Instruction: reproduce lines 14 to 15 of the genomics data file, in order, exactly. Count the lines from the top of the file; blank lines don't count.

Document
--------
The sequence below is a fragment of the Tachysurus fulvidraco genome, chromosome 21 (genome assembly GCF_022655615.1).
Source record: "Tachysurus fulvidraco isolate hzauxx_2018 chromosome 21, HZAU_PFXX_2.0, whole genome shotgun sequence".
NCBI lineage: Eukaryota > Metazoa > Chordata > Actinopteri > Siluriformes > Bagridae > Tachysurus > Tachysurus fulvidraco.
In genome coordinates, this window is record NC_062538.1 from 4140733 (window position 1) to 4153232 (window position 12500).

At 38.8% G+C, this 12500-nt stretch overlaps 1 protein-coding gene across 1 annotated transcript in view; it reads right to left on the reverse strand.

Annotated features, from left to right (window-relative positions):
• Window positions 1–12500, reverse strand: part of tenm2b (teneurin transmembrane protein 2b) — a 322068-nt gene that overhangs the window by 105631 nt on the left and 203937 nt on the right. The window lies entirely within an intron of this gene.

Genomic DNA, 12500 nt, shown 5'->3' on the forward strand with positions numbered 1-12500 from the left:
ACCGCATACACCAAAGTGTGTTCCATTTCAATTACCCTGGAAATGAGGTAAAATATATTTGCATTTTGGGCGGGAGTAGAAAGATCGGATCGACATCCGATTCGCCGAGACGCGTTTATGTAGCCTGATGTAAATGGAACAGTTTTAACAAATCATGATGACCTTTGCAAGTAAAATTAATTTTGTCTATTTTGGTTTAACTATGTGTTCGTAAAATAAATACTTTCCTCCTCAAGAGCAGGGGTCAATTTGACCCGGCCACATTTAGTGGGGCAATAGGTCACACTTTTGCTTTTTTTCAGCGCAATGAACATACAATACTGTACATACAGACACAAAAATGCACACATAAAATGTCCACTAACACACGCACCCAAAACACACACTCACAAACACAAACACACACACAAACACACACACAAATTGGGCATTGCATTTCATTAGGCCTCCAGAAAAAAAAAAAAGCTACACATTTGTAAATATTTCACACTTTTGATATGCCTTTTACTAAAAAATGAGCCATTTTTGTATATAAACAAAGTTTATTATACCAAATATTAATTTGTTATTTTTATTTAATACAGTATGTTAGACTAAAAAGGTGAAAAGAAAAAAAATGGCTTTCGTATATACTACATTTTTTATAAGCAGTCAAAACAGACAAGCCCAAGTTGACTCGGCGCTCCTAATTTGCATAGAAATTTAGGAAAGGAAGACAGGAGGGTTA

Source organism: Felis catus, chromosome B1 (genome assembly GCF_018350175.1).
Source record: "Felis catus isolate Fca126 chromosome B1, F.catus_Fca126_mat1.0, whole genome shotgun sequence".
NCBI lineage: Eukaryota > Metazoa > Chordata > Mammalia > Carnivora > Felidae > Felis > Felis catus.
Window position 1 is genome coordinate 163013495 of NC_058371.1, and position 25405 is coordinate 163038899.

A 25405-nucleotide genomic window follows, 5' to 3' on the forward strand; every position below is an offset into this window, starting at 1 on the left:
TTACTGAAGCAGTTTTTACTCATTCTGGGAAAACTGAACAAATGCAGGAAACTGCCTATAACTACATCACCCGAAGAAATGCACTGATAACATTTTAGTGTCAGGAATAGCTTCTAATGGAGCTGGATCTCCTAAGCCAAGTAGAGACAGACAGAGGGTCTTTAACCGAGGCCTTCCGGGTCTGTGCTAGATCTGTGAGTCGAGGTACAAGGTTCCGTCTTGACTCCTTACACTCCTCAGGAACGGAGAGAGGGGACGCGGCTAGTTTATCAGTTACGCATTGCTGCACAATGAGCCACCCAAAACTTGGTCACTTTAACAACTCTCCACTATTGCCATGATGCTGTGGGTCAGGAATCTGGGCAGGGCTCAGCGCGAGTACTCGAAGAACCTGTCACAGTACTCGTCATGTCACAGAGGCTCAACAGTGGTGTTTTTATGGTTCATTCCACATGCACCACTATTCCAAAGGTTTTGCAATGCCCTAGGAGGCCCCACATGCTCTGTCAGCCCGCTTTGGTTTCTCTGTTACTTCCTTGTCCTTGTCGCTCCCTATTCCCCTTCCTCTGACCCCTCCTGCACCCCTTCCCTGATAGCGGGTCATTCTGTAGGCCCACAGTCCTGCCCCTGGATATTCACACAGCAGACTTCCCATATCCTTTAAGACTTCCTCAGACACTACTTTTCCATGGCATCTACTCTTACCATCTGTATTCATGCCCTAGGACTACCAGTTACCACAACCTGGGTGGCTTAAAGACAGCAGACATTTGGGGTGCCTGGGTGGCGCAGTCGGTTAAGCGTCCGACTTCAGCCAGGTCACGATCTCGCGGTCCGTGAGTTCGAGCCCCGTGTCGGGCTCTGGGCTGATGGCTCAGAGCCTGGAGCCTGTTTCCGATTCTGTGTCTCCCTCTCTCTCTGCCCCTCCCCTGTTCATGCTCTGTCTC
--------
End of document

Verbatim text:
A 25405-nucleotide genomic window follows, 5' to 3' on the forward strand; every position below is an offset into this window, starting at 1 on the left:
TTACTGAAGCAGTTTTTACTCATTCTGGGAAAACTGAACAAATGCAGGAAACTGCCTATAACTACATCACCCGAAGAAATGCACTGATAACATTTTAGTGTCAGGAATAGCTTCTAATGGAGCTGGATCTCCTAAGCCAAGTAGAGACAGACAGAGGGTCTTTAACCGAGGCCTTCCGGGTCTGTGCTAGATCTGTGAGTCGAGGTACAAGGTTCCGTCTTGACTCCTTACACTCCTCAGGAACGGAGAGAGGGGACGCGGCTAGTTTATCAGTTACGCATTGCTGCACAATGAGCCACCCAAAACTTGGTCACTTTAACAACTCTCCACTATTGCCATGATGCTGTGGGTCAGGAATCTGGGCAGGGCTCAGCGCGAGTACTCGAAGAACCTGTCACAGTACTCGTCATGTCACAGAGGCTCAACAGTGGTGTTTTTATGGTTCATTCCACATGCACCACTATTCCAAAGGTTTTGCAATGCCCTAGGAGGCCCCACATGCTCTGTCAGCCCGCTTTGGTTTCTCTGTTACTTCCTTGTCCTTGTCGCTCCCTATTCCCCTTCCTCTGACCCCTCCTGCACCCCTTCCCTGATAGCGGGTCATTCTGTAGGCCCACAGTCCTGCCCCTGGATATTCACACAGCAGACTTCCCATATCCTTTAAGACTTCCTCAGACACTACTTTTCCATGGCATCTACTCTTACCATCTGTATTCATGCCCTAGGACTACCAGTTACCACAACCTGGGTGGCTTAAAGACAGCAGACATTTGGGGTGCCTGGGTGGCGCAGTCGGTTAAGCGTCCGACTTCAGCCAGGTCACGATCTCGCGGTCCGTGAGTTCGAGCCCCGTGTCGGGCTCTGGGCTGATGGCTCAGAGCCTGGAGCCTGTTTCCGATTCTGTGTCTCCCTCTCTCTCTGCCCCTCCCCTGTTCATGCTCTGTCTC